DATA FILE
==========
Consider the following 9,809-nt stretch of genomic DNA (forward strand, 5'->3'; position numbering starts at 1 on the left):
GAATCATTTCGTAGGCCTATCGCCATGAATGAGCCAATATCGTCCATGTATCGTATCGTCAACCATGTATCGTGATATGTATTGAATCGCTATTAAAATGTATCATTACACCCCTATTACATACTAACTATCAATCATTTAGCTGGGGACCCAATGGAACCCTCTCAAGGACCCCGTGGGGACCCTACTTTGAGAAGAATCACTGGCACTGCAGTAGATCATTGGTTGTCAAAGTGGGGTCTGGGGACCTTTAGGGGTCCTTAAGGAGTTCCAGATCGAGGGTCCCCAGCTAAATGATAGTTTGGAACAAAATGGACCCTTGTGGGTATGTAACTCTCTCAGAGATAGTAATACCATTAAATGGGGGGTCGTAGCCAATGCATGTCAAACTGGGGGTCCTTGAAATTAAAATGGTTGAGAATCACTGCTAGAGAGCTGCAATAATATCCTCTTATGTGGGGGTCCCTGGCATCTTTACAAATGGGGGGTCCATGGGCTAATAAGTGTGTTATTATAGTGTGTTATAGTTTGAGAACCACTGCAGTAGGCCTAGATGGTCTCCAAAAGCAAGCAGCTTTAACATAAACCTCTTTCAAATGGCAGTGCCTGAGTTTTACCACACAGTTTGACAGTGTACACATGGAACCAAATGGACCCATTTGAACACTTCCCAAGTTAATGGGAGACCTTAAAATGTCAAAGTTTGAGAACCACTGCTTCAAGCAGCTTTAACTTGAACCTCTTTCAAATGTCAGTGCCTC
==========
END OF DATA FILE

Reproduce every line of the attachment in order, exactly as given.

Consider the following 9,809-nt stretch of genomic DNA (forward strand, 5'->3'; position numbering starts at 1 on the left):
GAATCATTTCGTAGGCCTATCGCCATGAATGAGCCAATATCGTCCATGTATCGTATCGTCAACCATGTATCGTGATATGTATTGAATCGCTATTAAAATGTATCATTACACCCCTATTACATACTAACTATCAATCATTTAGCTGGGGACCCAATGGAACCCTCTCAAGGACCCCGTGGGGACCCTACTTTGAGAAGAATCACTGGCACTGCAGTAGATCATTGGTTGTCAAAGTGGGGTCTGGGGACCTTTAGGGGTCCTTAAGGAGTTCCAGATCGAGGGTCCCCAGCTAAATGATAGTTTGGAACAAAATGGACCCTTGTGGGTATGTAACTCTCTCAGAGATAGTAATACCATTAAATGGGGGGTCGTAGCCAATGCATGTCAAACTGGGGGTCCTTGAAATTAAAATGGTTGAGAATCACTGCTAGAGAGCTGCAATAATATCCTCTTATGTGGGGGTCCCTGGCATCTTTACAAATGGGGGGTCCATGGGCTAATAAGTGTGTTATTATAGTGTGTTATAGTTTGAGAACCACTGCAGTAGGCCTAGATGGTCTCCAAAAGCAAGCAGCTTTAACATAAACCTCTTTCAAATGGCAGTGCCTGAGTTTTACCACACAGTTTGACAGTGTACACATGGAACCAAATGGACCCATTTGAACACTTCCCAAGTTAATGGGAGACCTTAAAATGTCAAAGTTTGAGAACCACTGCTTCAAGCAGCTTTAACTTGAACCTCTTTCAAATGTCAGTGCCTC